Through a new performance measure, the INVEST Act requires recipients of federal transportation funding to improve people’s access to jobs and services, whether they drive, take transit, walk or bike. This will direct more funds to projects that shorten or eliminate the need for driving trips. The bill also requires states to measure and reduce greenhouse gas emissions from their transportation system. States that reduce emissions can be rewarded with increased flexibility, while states that fail to reduce emissions will face penalties. 

Improving safety to make it easier to walk and bike = good for business

Connected, walkable neighborhoods vastly economically outperform neighborhoods where the only way to get around is by driving—especially in terms of real estate. For-sale housing in dense, walkable neighborhoods in the 30 largest metropolitan areas were valued nearly double more than the rest of the for-sale housing market in those regions, as found in Foot Traffic Ahead, a 2019 Smart Growth America report. 

It’s not just real estate: businesses thrive on streets safe for biking and walking, as expertly highlighted (with great photos, too) by our friends at Strong Towns. You’re much more likely to cross the street to grab a cup of coffee if it’s safe and easy to do so. And with pedestrian fatalities skyrocketing across the country, there are too many streets where that is impossible.

The INVEST Act takes a comprehensive approach to make walking and biking safer through a combination of increased funding, policy reform, and better provisions to hold states accountable, as we wrote last year. Some of the bill’s safety provisions include: 

  • Requires states to adopt Complete Street design principles and makes $250 million available for active transportation projects including Complete Streets
  • Changes to how speed limits are set to prioritize safety results over a faster auto trip.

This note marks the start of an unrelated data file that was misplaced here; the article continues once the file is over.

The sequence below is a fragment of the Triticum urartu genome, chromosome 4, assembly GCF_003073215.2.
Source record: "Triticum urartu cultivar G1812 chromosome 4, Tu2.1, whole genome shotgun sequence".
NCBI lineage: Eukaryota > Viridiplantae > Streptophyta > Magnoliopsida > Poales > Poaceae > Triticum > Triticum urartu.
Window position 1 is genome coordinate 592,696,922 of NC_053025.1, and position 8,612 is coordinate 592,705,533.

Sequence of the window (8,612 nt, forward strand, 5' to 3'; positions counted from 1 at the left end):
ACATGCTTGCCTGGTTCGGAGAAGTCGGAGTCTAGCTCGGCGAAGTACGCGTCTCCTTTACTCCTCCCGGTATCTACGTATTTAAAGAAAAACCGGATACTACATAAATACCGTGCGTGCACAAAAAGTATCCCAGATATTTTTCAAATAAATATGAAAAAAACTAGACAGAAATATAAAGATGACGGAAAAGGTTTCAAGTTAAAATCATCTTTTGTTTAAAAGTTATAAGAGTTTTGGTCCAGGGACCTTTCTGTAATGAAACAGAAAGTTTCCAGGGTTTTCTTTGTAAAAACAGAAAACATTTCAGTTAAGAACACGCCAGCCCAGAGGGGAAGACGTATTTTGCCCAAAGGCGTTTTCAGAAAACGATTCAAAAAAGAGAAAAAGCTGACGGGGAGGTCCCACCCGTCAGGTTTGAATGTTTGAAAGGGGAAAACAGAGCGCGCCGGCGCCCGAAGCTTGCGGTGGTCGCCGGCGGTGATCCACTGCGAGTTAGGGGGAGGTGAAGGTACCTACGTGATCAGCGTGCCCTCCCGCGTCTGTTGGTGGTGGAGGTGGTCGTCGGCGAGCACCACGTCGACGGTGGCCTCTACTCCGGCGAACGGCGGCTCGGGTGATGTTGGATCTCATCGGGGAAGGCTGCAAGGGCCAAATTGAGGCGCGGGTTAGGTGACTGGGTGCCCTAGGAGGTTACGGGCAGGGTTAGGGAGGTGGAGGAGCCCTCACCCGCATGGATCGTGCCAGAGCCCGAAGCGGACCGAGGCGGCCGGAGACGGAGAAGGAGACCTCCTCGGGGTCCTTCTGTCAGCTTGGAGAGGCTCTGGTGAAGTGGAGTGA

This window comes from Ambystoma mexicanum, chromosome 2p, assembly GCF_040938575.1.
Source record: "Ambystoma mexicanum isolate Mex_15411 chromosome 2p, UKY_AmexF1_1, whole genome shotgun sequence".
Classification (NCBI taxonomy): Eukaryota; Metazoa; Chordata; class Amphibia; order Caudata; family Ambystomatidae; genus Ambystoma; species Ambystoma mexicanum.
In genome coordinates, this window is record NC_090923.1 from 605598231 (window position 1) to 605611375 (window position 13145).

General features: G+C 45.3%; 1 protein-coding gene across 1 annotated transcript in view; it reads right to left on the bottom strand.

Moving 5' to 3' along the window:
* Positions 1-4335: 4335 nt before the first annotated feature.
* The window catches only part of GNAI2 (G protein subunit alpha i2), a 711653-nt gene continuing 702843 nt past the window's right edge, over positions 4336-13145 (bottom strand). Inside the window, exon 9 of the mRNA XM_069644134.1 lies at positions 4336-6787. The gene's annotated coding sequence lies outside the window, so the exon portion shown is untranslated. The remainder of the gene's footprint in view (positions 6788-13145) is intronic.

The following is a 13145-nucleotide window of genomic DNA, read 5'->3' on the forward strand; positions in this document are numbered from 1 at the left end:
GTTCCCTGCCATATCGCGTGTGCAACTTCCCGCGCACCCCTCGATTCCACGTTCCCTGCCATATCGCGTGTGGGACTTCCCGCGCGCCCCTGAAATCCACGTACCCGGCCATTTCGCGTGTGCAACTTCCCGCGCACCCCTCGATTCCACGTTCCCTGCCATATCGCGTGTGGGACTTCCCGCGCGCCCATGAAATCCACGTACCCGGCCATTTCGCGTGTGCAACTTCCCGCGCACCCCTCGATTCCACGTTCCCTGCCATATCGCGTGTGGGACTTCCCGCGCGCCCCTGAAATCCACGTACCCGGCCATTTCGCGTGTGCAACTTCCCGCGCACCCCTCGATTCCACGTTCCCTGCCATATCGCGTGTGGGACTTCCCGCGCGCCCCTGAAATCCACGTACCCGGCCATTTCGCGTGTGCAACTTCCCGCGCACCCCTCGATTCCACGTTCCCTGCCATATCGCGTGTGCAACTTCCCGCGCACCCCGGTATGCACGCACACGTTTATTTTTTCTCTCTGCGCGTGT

• Requires states with the highest levels of pedestrian and bicyclist fatalities to set aside funds to address those needs.
  • Prohibits states setting annual targets for roadway fatalities that are negative—in other words, targets that assume the current trend line of increased fatalities is unstoppable, essentially accepting more fatalities every year as an unavoidable cost.

Reducing transportation emissions has a host of other benefits 

To reduce transportation emissions, we have to give people more viable transportation options than driving. That means public transportation, biking, walking, and incentivizing community growth where destinations aren’t sprawling. 

Not only are these investments good for our businesses, but they improve equity too, by removing the $10,000 barrier to enter the economy—the average annual cost of car ownership. These investments also increase transportation access for people with disabilities or people unable to drive, and they significantly reduce air pollution, too—one of the largest risk factors for bad cases of COVID-19. 

If Congress wants to help our businesses embrace the 21st century and fight climate change, it’s time to invest in transportation that works—not new roads to nowhere.

1 Comment

  1. Mike J. Erickson

    5 months ago

    Past expenditures were 80% highway and 20% transit. The US House ‘Future of Transportation’ is calling for 50% highway and 50% transit. Neither split works for walking and bicycling, or higher speed rail.
    Now is the time to go BIG for walk and bicycle! If they hide their intentions they can slink away and hide.
    The United Nations says put 20% toward bike/ped. We can do much better.
    First put 30% toward walk and bike, then 30% to transit and 10% for transit electrification. Finally, put 30% toward highway maintenance. Use other funding sources and PPP to electrify freight rail.
    30/30/10/30 is the solution. Name it to own it. Empower the two most life affirming modes for humans and the planet. Electrify transit. The United Nations says put 20% toward bike/ped. We can do better.